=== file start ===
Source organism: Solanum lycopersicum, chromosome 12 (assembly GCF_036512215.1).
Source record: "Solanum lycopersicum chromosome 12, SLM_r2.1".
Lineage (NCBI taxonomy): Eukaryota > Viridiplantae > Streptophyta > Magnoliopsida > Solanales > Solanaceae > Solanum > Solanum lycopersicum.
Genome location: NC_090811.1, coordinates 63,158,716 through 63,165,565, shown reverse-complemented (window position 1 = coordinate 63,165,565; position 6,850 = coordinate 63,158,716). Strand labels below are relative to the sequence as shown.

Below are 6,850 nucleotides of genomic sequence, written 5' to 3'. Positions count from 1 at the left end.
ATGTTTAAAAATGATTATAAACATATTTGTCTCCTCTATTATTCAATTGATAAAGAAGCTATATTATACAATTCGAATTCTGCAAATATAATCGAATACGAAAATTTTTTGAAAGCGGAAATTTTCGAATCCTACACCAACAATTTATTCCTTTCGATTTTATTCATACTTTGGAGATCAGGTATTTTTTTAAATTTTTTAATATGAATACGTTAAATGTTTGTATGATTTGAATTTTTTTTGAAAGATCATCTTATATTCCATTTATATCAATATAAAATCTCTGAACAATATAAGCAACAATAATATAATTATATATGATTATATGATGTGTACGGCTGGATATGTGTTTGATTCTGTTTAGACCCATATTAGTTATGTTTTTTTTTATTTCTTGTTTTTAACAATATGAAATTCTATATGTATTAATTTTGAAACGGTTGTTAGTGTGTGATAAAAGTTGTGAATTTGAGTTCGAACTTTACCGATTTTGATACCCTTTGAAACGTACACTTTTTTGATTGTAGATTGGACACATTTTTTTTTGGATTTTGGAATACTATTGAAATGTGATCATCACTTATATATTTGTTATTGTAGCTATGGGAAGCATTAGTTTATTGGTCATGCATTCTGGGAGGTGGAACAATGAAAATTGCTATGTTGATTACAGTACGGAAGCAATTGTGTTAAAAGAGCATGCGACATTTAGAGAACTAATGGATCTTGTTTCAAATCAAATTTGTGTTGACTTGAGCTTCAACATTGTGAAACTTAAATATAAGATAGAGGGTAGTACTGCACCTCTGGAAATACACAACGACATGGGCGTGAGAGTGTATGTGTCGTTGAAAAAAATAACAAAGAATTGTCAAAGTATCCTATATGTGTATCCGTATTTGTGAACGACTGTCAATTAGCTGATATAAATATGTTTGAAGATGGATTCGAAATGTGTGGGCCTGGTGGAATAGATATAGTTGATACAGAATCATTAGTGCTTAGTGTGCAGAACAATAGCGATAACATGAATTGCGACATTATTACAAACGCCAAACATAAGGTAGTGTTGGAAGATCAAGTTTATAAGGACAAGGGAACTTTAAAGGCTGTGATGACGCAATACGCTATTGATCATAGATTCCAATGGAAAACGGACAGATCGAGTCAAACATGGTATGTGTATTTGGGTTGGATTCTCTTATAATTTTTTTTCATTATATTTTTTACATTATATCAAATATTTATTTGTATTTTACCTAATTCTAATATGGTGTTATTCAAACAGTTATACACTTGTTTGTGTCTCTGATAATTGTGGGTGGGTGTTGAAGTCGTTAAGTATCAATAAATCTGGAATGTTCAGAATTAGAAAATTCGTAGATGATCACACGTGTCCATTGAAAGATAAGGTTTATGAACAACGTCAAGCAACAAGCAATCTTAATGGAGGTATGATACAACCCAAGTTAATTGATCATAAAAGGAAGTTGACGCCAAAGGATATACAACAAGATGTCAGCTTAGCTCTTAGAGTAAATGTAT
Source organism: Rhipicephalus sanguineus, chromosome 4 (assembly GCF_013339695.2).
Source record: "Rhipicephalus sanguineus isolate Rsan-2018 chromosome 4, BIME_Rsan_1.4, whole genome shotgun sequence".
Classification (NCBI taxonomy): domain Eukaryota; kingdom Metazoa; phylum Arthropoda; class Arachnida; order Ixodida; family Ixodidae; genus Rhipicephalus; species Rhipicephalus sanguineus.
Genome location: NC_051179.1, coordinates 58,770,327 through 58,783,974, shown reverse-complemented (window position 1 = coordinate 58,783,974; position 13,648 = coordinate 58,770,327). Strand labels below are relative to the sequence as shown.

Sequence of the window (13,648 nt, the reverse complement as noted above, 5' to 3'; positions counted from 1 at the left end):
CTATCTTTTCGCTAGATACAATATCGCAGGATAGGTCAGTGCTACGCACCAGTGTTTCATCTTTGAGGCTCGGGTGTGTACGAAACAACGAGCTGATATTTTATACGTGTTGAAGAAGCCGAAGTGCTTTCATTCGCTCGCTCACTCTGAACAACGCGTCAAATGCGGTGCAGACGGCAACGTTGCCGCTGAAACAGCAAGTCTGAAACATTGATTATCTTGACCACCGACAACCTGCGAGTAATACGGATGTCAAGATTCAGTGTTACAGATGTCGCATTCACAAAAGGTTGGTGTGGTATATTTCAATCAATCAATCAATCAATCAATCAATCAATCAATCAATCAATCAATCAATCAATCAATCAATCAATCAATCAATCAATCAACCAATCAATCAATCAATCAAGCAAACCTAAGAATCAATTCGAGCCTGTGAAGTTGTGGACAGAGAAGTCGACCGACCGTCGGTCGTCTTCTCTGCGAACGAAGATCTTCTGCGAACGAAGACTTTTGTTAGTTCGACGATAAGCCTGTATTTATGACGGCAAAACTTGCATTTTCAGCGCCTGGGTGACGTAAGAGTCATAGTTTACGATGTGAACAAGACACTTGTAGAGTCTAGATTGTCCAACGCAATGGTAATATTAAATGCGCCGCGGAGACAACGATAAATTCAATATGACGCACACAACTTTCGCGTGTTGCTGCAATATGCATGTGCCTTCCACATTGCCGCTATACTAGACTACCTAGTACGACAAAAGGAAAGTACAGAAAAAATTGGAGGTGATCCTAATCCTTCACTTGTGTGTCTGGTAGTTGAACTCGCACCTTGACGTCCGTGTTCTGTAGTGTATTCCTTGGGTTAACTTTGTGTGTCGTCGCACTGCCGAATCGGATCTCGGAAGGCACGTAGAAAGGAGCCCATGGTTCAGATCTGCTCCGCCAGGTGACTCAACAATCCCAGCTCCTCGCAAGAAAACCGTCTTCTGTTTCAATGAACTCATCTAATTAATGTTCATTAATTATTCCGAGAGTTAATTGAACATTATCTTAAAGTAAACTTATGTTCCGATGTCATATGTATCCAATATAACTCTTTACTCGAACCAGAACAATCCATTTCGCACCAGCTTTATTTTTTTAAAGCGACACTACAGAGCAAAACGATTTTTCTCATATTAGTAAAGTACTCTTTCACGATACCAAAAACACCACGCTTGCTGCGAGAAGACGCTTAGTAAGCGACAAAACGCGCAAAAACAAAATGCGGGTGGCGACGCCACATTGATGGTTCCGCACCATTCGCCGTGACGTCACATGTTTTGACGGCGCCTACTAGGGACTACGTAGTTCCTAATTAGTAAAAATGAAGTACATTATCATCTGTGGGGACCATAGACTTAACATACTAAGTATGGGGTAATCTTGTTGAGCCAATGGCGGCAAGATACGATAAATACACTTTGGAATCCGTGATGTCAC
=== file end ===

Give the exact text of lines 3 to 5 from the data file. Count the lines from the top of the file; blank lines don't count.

Lineage (NCBI taxonomy): Eukaryota > Viridiplantae > Streptophyta > Magnoliopsida > Solanales > Solanaceae > Solanum > Solanum lycopersicum.
Genome location: NC_090811.1, coordinates 63,158,716 through 63,165,565, shown reverse-complemented (window position 1 = coordinate 63,165,565; position 6,850 = coordinate 63,158,716). Strand labels below are relative to the sequence as shown.

Below are 6,850 nucleotides of genomic sequence, written 5' to 3'. Positions count from 1 at the left end.